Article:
Does Involving Customers in Design Make Your Company Seem Less Innovative?


As someone who once worked for Ford Motor Company, I have heard the expression “If I had asked people what they wanted, they would have said faster horse” quite a bit. The idea behind the expression is that truly innovative products must be beyond the scope of normal customer experience. By this logic, therefore, if one were to involve customers in the design process, then one would not get truly innovative products. Do customers utilize the same logic when assessing the innovativeness of a company?

Involving customers in the design process has become a fairly popular technique in many companies. The touted advantages are products that better suit customers and a new pipeline of ideas derived from the lived experiences of customers. The question of what impact these processes have on brand perception, however, have not been widely addressed.  

In an issue of the Journal of Marketing, scholars Martin Schreier, Christoph Fuchs, & Darren W. Dahl tested this aspect of user-led design. Specifically, they surveyed customers about how company’s user-led design activities affected customers’ perception of a company’s ability to innovate. Contrary to the “Faster Horse” thesis, their study actually demonstrated that user-led design actually improves customers’ perceptions of a company’s innovation capabilities. Moreover, these perception shifts are strong enough to augment customer purchase intent, increase willingness to pay and willingness to recommend. Factors that can affect the perception include the number of customers that participate and the diversity of the participants background.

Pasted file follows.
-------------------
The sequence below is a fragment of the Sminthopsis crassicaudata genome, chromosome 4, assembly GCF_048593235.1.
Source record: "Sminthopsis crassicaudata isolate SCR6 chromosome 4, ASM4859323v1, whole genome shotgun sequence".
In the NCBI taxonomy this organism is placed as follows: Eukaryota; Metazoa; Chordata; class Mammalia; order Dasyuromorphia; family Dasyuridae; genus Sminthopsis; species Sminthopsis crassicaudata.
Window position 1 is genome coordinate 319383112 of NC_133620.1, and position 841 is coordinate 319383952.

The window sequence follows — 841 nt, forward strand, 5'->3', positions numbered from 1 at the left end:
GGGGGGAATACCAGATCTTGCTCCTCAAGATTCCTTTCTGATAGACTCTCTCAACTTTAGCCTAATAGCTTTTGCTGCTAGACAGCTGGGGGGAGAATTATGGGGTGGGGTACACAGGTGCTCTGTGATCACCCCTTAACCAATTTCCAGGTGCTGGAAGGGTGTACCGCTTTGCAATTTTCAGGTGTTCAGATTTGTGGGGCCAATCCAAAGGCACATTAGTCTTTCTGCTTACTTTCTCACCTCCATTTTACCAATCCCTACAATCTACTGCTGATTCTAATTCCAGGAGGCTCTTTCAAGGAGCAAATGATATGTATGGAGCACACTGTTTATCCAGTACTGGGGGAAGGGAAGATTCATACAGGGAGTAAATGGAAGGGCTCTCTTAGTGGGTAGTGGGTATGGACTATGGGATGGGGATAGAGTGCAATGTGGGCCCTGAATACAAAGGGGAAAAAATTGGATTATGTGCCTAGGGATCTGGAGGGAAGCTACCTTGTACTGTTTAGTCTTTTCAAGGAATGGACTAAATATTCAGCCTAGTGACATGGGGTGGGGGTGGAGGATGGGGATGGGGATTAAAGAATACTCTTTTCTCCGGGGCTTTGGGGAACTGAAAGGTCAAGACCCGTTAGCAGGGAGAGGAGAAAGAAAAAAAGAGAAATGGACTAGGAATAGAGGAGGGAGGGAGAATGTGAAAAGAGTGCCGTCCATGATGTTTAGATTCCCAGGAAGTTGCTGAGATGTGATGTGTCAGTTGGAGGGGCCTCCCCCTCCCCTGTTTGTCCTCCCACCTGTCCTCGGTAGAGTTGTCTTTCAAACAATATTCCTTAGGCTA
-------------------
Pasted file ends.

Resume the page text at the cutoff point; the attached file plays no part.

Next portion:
Involving customers in the product design and innovation process therefore not only makes sense in crafting more user-centered designs, it also makes sense in terms of brand management. Companies that utilize user-led design not only are innovative, but seem more so to customers.

Greg VanderPol